The Effects of Genetic Technologies on Society
Advancements in genetics, including the Human Genome Project and CRISPR, have brought an intersection between science, ethics, and society, raising questions of not only what is possible using these technologies but also what should be allowed.
We urge you to mark your calendars for the week of October 8-11, 2018 as Western Piedmont Community College will host the 2018 Fall Speakers Forum/Ervin Constitutional Issues Program. Our presenters will explore these questions through a series of forums. All presentations are free and open to the public. They will be held in WPCC’s Leviton Auditorium located in Moore Hall [map] with receptions being held after each event.
The Fall Speakers Forum/Ervin Constitutional Issues Program has a long history at WPCC, beginning in 1967. The annual event, hosted by the Department of Humanities and Social Sciences and the Senator Sam J. Ervin Library, consists of three days where students, faculty, staff, and the local community explore a timely topic and engage in conversation. Discussions have covered a variety of topics over the years and we have an archive of prior Speakers Forum topics online. The event is sponsored by the WPCC Student Government Association, the Department of Workforce Development and Continuing Education and donors who give to the Western Piedmont Foundation. To make a contribution in support of the forum, please visit www.wpcc.edu/foundation.
We hope you will make plans to join us for the discussions on this timely topic in October.
2018 Forum Events
Human Genome-Themed Student Art Exhibition
Begins Thursday, October 4, Artist’s Reception October 4 1:00-3:00 p.m., Goodfellow Gallery, Phifer Hall [map]
Students at WPCC will exhibit their art that is based on this year’s theme in the Goodfellow Gallery, located inside of the WPCC Learning Resources Center/Academic Success Center. A reception for the artists and the exhibit will be held from 1:00 to 3:00 p.m. on Thursday, October 4.
How Genetic Technologies Are Changing the Way We Have Kids – and the Kids We Have
Monday, October 8, 7:00 p.m., Leviton Auditorium, Moore Hall [map]
Bonnie Rochman is an award-winning journalist and author of The Gene Machine. She has written for The New York Times Magazine, The Wall Street Journal, Scientific American, and numerous other publications. Her presentation is an engaging look at how advances in science are reshaping the experiences of families and highlighting the ethical challenges of modern medicine. She explores the new frontiers of gene technology and their implications for bioethics and society in general. Is DNA testing a triumph of modern medicine or a Pandora’s Box? When it comes to their genes and those of their children, how much do people really want to know?
From the Human Genome Project to Precision Medicine: How Biologists, Statisticians, and Computer Scientists Are Making a Difference in Human Health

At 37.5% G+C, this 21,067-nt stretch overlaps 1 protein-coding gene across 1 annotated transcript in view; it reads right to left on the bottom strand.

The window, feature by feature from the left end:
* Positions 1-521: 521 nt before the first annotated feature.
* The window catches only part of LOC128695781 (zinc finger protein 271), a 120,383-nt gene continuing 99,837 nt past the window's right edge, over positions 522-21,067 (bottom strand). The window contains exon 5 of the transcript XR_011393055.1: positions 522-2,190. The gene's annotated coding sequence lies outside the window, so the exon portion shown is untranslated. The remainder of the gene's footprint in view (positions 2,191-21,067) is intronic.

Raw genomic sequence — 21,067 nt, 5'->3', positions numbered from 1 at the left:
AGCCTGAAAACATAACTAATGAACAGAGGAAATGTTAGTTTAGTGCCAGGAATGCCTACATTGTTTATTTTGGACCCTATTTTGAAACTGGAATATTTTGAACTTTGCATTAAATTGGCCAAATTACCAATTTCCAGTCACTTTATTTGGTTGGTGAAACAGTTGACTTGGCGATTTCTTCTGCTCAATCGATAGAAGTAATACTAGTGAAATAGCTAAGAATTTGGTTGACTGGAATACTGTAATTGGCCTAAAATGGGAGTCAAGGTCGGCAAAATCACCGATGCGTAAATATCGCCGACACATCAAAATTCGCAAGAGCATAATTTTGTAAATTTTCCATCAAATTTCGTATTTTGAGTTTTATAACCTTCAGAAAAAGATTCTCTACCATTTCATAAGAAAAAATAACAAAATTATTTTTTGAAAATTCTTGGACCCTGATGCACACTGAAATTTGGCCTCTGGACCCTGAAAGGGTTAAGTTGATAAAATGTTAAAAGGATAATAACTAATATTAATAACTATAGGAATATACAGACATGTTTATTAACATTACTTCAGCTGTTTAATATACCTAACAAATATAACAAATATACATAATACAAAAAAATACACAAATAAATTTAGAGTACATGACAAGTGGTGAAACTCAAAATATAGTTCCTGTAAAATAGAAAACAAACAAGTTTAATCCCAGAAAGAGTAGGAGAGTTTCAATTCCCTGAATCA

Tuesday, October 9, 11:00 a.m., Leviton Auditorium, Moore Hall [map]
Dr. Joan Bailey-Wilson is a senior investigator and co-chief of the Computational and Statistical Genomics Branch at the National Human Genome Research Institute, National Institutes of Health. She specializes in genetic epidemiology and is especially interested in risk factors for lung cancer. The Human Genome Project, which was initiated by researchers around the world, has sequenced the genomes of humans and many other organisms and has developed new research tools. Better cancer treatments, progress on preventing or reversing blindness, discoveries that may extend the human lifespan, and work that has given us a better understanding of the rich diversity of life on planet Earth are just some of the benefits that we have reaped from the Human Genome Project. And the best is yet to come!
Documentary Screening: Cracking Your Genetic Code
Wednesday, October 10, beginning hourly, 9:00 a.m. – 3:00 p.m., Leviton Auditorium, Moore Hall [map]
A free screening of the Nova PBS documentary that discusses the opportunities and issues that are opening up with the arrival of genetic testing and modification will take place starting hourly in Leviton Auditorium. The screening is open to anyone who would like to view the program.
A Neglected Research Policy Challenge: Is Human Enhancement the Price of Editing Genes to Prevent Disease?
Thursday, October 11, 7:00 p.m., Leviton Auditorium, Moore Hall [map]
Dr. Eric Juengst is Director of the Center for Bioethics and Professor in the Department of Social Medicine and the Department of Genetics at the University of North Carolina, Chapel Hill. His research focuses on ethical issues raised by new advances in human genetics and biotechnology. He is particularly interested in the boundaries of human gene editing. Should clinical gene editing research be done only for the treatment of disease or disability, or could it be aimed at proactively “strengthening the body to resist disease”? As animal research continues, the possibilities of using its discoveries in preventative gene editing in humans will make the problems of enhancing human traits a practical science policy challenge.
WPCC complies with the Americans with Disabilities Act and will make every effort to honor reasonable requests made by individuals with qualifying disabilities. Accommodations must be requested three business days in advance of school events or activities through the Office of Disability Services in Room 135 Hildebrand Hall or call (828) 448-3153 (voice/video relay). Sign language interpreters will be available at each event.